Most PR Week readers are familiar with the tradition of shooting
the messenger. But there can be few practitioners of our art who have
been rained upon by more assassins than the Chancellor’s press adviser
Charlie Whelan. With Tarantino-like subtlety, he has been gleefully
pumped with hot metal from all directions.
But it’s too soon to be dancing on the grave of any Government media
handlers. It now appears that last week’s hysteria had its origins in
the over-eager response of a reporter who took his eye off the ball.
That had nothing to do with new-tech spin doctoring - it was a much more
This Government has thus far managed the media more effectively than its
predecessors, thereby reducing the ability of journalists to spin their
own political yarns. There is a delicious irony in seeing the press
complain about spin doctoring when they were quite happy to be ’spun’ on a
daily basis by Labour in opposition.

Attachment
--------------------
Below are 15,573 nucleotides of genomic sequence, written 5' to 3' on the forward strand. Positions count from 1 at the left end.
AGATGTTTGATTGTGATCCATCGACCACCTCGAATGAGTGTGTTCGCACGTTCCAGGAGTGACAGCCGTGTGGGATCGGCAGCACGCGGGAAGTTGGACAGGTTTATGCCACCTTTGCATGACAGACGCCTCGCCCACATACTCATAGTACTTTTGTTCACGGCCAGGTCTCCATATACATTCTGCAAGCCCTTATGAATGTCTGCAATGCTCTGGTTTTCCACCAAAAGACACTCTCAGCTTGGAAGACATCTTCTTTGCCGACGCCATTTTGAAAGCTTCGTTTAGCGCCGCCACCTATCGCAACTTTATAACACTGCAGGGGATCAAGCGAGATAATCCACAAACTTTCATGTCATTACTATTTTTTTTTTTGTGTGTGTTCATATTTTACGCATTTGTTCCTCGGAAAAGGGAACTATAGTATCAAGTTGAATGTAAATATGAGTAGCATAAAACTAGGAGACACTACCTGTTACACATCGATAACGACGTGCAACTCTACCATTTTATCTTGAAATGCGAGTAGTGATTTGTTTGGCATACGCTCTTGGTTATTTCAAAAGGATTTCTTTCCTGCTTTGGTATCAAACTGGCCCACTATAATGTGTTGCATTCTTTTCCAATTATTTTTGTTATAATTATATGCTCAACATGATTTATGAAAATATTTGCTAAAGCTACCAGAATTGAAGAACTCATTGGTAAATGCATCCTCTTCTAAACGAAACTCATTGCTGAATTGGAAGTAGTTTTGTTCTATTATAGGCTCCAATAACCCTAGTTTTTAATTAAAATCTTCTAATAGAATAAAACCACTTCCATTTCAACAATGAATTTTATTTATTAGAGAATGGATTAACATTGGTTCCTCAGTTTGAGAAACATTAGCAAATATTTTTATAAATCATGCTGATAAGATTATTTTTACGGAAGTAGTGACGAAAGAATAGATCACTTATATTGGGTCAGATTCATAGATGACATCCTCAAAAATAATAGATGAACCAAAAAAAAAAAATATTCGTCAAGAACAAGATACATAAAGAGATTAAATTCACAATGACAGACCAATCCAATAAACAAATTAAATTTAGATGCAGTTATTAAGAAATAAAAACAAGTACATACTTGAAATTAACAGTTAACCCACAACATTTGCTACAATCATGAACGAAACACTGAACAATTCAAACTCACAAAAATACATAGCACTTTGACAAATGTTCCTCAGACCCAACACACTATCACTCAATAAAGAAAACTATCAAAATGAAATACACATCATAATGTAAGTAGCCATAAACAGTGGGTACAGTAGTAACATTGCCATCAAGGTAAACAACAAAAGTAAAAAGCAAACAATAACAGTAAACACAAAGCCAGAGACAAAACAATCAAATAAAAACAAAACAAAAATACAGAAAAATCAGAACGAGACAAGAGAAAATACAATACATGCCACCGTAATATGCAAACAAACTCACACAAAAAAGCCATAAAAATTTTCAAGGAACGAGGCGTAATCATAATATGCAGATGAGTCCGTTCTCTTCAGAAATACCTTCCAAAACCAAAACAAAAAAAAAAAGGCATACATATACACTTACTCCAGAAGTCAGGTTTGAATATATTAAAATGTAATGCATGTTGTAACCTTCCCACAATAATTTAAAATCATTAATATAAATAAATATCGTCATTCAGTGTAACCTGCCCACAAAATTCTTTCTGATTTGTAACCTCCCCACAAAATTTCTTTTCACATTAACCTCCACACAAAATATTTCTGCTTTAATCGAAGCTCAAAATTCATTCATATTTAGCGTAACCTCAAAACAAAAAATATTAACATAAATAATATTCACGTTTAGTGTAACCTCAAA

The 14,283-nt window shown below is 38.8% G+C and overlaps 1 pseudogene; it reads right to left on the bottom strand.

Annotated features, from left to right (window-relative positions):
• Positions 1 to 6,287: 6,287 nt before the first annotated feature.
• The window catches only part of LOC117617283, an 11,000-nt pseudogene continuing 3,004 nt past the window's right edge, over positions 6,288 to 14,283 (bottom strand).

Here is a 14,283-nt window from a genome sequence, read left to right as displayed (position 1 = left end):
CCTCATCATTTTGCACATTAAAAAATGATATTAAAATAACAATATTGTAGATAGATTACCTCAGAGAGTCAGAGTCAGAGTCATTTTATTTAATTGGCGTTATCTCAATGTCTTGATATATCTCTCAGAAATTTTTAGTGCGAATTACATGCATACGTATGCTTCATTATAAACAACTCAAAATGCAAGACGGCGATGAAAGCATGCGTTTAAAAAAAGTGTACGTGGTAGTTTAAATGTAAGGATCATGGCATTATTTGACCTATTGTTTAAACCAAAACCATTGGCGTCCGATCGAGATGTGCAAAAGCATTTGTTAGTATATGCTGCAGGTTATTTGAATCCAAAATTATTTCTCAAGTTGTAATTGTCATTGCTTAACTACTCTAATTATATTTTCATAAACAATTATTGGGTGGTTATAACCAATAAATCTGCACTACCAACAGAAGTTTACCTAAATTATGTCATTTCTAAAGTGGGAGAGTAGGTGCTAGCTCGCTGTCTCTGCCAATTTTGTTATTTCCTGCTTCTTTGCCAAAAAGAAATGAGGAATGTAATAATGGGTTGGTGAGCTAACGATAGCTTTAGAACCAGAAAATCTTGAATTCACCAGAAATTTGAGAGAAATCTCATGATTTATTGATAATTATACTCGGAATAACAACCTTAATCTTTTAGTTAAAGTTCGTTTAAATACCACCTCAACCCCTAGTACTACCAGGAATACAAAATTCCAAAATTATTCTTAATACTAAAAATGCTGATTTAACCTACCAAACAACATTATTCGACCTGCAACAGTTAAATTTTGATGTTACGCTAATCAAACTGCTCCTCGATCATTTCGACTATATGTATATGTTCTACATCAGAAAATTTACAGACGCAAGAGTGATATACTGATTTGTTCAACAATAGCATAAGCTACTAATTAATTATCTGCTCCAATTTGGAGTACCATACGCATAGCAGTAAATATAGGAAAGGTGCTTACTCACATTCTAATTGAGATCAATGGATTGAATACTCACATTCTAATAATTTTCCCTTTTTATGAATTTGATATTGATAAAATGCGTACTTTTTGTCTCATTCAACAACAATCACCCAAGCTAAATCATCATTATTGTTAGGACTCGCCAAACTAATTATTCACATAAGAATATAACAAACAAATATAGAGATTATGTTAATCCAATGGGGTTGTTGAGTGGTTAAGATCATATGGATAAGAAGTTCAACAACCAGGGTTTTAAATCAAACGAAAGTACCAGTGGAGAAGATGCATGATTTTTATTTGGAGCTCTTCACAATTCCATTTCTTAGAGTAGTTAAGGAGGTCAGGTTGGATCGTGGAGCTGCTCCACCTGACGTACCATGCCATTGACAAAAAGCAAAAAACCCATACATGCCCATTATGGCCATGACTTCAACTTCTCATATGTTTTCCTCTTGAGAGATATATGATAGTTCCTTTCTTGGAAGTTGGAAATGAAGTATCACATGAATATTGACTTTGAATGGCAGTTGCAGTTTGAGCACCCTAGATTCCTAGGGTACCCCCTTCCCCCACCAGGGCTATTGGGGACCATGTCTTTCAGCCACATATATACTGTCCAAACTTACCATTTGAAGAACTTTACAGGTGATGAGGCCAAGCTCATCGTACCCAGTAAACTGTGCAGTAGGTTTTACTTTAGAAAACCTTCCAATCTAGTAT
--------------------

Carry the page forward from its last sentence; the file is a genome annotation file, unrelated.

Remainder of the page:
So, what are the lessons from this dizzying tale?
One view gathering momentum (or at least being ’spun’ by ’sources close
to’ the Prime Minister) is that the Government should move to briefing ’on
I can’t believe British political reporters would be willing to go down
the US road, with soft focus White House-style press conferences. What
turns the lascivious lobby journalist on is the thrill of the chase. Of
course, it is normally the traditional ’off the record’ lobby system which
provides the scoop. We corporate spin doctors should be wary of knocking
our political colleagues. Our discipline is at centre stage, our profile
raised by the Whitehall ’sultans of spin’, although the focus on clear and
consistent messages hardly extends to EMU policy any more than it did
under the Conservatives. That explains why the financial markets can be so
easily panicked by the merest whiff of a policy.
Professional management of the Government’s communication is here to stay.
Journalists who have become lazy and over-dependent on spin doctors should
hopefully have learned their lesson from one colleague’s misfortune.
However, it may be too much to hope that City high-rollers will learn
not to believe everything they read.